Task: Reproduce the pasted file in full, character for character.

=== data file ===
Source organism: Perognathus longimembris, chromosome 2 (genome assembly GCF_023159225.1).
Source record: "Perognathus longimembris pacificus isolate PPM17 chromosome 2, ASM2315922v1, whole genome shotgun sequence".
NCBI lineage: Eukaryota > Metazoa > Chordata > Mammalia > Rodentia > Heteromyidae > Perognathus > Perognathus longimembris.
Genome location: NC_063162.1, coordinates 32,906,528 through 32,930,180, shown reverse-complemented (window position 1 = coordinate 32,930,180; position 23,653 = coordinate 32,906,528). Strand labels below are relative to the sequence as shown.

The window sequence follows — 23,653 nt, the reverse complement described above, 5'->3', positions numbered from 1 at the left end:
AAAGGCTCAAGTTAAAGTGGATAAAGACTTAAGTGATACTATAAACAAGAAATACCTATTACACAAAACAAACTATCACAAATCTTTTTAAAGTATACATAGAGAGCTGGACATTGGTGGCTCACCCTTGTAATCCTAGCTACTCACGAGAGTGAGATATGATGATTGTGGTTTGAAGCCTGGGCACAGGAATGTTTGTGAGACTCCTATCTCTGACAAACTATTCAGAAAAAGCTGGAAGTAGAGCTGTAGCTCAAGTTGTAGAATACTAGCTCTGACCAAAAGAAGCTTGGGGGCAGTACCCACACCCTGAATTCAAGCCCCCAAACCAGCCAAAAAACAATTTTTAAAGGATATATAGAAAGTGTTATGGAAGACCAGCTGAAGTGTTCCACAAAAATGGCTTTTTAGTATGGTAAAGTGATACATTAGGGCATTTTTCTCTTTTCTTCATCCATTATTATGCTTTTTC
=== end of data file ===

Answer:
Source organism: Perognathus longimembris, chromosome 2 (genome assembly GCF_023159225.1).
Source record: "Perognathus longimembris pacificus isolate PPM17 chromosome 2, ASM2315922v1, whole genome shotgun sequence".
NCBI lineage: Eukaryota > Metazoa > Chordata > Mammalia > Rodentia > Heteromyidae > Perognathus > Perognathus longimembris.
Genome location: NC_063162.1, coordinates 32,906,528 through 32,930,180, shown reverse-complemented (window position 1 = coordinate 32,930,180; position 23,653 = coordinate 32,906,528). Strand labels below are relative to the sequence as shown.

The window sequence follows — 23,653 nt, the reverse complement described above, 5'->3', positions numbered from 1 at the left end:
AAAGGCTCAAGTTAAAGTGGATAAAGACTTAAGTGATACTATAAACAAGAAATACCTATTACACAAAACAAACTATCACAAATCTTTTTAAAGTATACATAGAGAGCTGGACATTGGTGGCTCACCCTTGTAATCCTAGCTACTCACGAGAGTGAGATATGATGATTGTGGTTTGAAGCCTGGGCACAGGAATGTTTGTGAGACTCCTATCTCTGACAAACTATTCAGAAAAAGCTGGAAGTAGAGCTGTAGCTCAAGTTGTAGAATACTAGCTCTGACCAAAAGAAGCTTGGGGGCAGTACCCACACCCTGAATTCAAGCCCCCAAACCAGCCAAAAAACAATTTTTAAAGGATATATAGAAAGTGTTATGGAAGACCAGCTGAAGTGTTCCACAAAAATGGCTTTTTAGTATGGTAAAGTGATACATTAGGGCATTTTTCTCTTTTCTTCATCCATTATTATGCTTTTTC